2017 Boundaries of Literature Symposium

The 2017 Boundaries of Literature Sumposium presents two exciting events on April 6-7 with Michael Levenson, William B. Christian Professor of English from the Universtiy of Virginia:
 
"Expertise and the Everyday: the Humanities and Ordinary Life"
Thursday, April 6th, 3:00 p.m., Toy Lounge, Dey Hall
This talk is free and open to the public.
 
"Who Knows Who Knows? Zadie Smith's 'The Embassy of Cambodia' and Wiki Truth"
Friday, April 7th, 11:00 - 12:30 p.m, Donovan Lounge, Greenlaw Hall
Graduate students are invited to this seminar; please RSVP to boundaries.symposium@gmail.com. A free boxed lunch will be provided.
 
These events are sponsored by the Comparative Literature and English Association of Graduate Students, the Department of English and Comparative Literature, the Critical Speaker's Series, and the Graduate and Professional Student Federation of UNC.

 

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Americanist Speaker Series presents: Claudia Milian

Please join us for the next UNC-Duke Americanist Speaker Series event!

 

 The Americanist Speaker Series presents: Claudia Milian

(Duke University)

 

Extremely Latin, XOXO: Notes on LatinX 

 

Thursday, March 30, 7:00 p.m.

 

2605 McDowell Road
Durham, NC
At the home of Priscilla Wald & Joseph Donahue

 

Refreshments provided!

 

 

This talk is a conceptual exploration of the extant materialization and far-reaching circulation of the “LatinX” category, delving into the instability of the “Latin” and “X” matter. Tracking the comings and goings of LatinX, the presentation attempts to feel the pulse on the open X-ness of it all, paired with the revelations, occlusions, and motley connections that are happening with this new signifier. The discussion theorizes the X in the context of Latinas and Latinos, asking what the X is signifyingwhat it is inhabitingwhat it is entrusted to tell (or not); what it is replacing or supplementing; and what its investments arealongside its dissonances and gestures.

 

Claudia Milian is Associate Professor of Romance Studies at Duke University and the author of Latining America: Black-Brown Passages and the Coloring of Latino/a Studies (University of Georgia Press, 2013).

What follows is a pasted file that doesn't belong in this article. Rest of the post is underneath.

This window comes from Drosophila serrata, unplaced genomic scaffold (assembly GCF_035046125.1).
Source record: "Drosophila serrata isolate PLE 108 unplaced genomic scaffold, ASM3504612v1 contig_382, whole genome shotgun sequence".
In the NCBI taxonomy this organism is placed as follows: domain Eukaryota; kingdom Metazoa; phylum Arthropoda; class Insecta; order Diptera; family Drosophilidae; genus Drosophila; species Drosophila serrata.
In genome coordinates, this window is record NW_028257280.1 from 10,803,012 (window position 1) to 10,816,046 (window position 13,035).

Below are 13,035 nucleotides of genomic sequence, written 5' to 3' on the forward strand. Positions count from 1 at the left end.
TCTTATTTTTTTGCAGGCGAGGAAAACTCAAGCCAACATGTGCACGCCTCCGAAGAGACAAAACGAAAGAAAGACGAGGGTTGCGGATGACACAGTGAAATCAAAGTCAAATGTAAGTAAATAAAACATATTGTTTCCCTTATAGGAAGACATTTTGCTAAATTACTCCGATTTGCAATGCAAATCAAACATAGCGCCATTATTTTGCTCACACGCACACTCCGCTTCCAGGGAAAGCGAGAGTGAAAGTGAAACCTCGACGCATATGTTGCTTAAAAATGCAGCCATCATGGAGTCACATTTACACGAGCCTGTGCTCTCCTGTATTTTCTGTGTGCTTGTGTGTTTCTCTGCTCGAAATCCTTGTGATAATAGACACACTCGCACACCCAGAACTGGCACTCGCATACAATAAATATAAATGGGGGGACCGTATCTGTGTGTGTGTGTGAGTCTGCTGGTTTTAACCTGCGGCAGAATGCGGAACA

Follow the Americanist Speaker Series on Facebook.

 

Organized by Sean DiLeonardi, Katya Gorecki, Benjamin Murphy, and Nora Nunn. 

Contact bmurphy2@live.unc.edu or nin3@duke.edu for more information.

Rare Book Collection Recent Acquisitions Evening

Rare Book Collection Recent Acquisitions Evening

Wednesday, March 22, 2017

Fearrington Reading Room, Wilson Library

5:00-7:00 p.m.

Please join us for a not-under-glass display of additions to the Rare Book Collection from the past two years, including the Library’s eight-millionth volume, presented by the Hanes Family Foundation. This year’s event features important works on the history of printing, books that invite interaction between viewer and object, and a number of items that challenge the traditional meaning of the word “book.” The Rare Book Collection’s global focus will also be emphasized, with books printed in London, Mexico City, Cameroon, Paris, Augsberg, Tehran, Saigon, Rome, Mexico, Nigeria, and more.

Gabrielle Calvocoressi's Chapbook featured on Epicurious

Gabrielle Calvocoressi, Assistant Professor and Walker Percy Fellow in Poetry at UNC, recently published a chapbook entitled The New Economy Chapbook Cookbook, vol. 1. For this cookbook, poets and writers contributed recipes that can be made on a budget. The cookbook is also available to download online.

In a new interview with Epicurious, Calvocoressi talks about the meaning behind the name "New Economy:"

"I've been thinking in general about this idea of 'new economy' in my own life. Not just in terms of this cookbook but also for my life as a writer, and a writer who has a certain kind of privilege in the writing world—who has been, at least in the world of poetry, successful—but who also, like many people, has faced times of incredible economic difficulty and who is also concerned about the effects that capitalism is having on every aspect of making art and being an artist, and also just being a citizen of this country.

"Before I did the cookbook, I had been using this hashtag #neweconomy. For instance, for the period of a year, pretty much every Sunday, I would work for four or five hours and meet with people individually via Skype. I would edit—we could talk about their poems, we could talk about prose, we could do syllabus work—in return for a donation receipt for $40 to a charity that I had chosen for that week. I ended up raising close to $7,000 without ever touching money.

"That's where I started using this term 'new economy'—what if there was an economy outside of the monetization of everything we did that had to do with making art and the branding of everything we did making art? What if I could reframe my own understanding of what my economy was, and have an integral part of that be helping other people out and resisting the push to monetize everything that I do?"

Worley's full interview with Gabrielle Calvocoressi can be found here

Sharon Cameron to Lecture March 8

Sharon Cameron, William Kenan Jr. Professor Emerita at Johns Hopkins University, will deliver a lecture on "Tolstoy, Bresson, and the Ground of the Ethical" on Wednesday, March 8, at 5 p.m. in the University Room in Hyde Hall. All are welcome to attend.

"This lecture considers the relation between the sight of death and ethical understanding in Leo Tolstoy's writing and in Robert Bresson's L'argent, a flimic adaptation of Tolstoy's late short story, 'The Forged Coupon.'"

Sharon Cameron's visit is sponsored by Global Cinema Studies, the Institute of Arts and Humanities, and the Department of English and Comparative Literature.

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